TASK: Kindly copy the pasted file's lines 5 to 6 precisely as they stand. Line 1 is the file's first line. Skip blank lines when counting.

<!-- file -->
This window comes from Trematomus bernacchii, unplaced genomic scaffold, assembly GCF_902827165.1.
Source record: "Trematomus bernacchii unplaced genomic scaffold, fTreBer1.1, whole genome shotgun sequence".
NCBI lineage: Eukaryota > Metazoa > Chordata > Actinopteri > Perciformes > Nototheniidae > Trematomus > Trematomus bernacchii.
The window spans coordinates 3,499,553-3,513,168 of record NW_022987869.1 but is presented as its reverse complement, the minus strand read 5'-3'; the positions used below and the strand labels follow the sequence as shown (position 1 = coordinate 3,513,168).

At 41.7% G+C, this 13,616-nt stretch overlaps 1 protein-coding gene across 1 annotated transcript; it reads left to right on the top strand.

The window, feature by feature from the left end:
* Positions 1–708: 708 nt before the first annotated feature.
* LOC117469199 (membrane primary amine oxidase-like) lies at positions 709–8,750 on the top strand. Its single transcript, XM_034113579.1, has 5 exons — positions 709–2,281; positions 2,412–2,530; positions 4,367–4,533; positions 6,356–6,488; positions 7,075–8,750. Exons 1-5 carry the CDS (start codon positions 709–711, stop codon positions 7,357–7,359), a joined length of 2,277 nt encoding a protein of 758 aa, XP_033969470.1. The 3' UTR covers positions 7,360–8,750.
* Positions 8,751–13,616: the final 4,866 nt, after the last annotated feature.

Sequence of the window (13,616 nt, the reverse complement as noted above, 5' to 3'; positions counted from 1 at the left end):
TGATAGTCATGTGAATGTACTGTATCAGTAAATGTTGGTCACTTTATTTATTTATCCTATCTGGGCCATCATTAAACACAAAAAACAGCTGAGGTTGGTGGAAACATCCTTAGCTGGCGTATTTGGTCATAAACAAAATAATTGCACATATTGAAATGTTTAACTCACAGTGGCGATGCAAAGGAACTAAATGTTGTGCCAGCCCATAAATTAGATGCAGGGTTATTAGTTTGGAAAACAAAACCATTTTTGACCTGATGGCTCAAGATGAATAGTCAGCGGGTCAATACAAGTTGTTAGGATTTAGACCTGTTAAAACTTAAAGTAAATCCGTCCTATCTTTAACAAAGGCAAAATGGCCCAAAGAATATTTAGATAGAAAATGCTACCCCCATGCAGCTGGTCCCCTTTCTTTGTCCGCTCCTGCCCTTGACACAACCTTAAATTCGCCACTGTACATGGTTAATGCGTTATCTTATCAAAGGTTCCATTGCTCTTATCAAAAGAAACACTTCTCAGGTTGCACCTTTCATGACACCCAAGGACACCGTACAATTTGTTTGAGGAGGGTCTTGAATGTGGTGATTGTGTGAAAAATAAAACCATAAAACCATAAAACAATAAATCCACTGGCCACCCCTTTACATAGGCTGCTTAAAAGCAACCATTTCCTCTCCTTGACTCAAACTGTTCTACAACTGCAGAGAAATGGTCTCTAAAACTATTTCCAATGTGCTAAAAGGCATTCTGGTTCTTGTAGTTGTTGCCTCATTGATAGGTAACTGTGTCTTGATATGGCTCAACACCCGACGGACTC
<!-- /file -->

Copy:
At 41.7% G+C, this 13,616-nt stretch overlaps 1 protein-coding gene across 1 annotated transcript; it reads left to right on the top strand.

The window, feature by feature from the left end: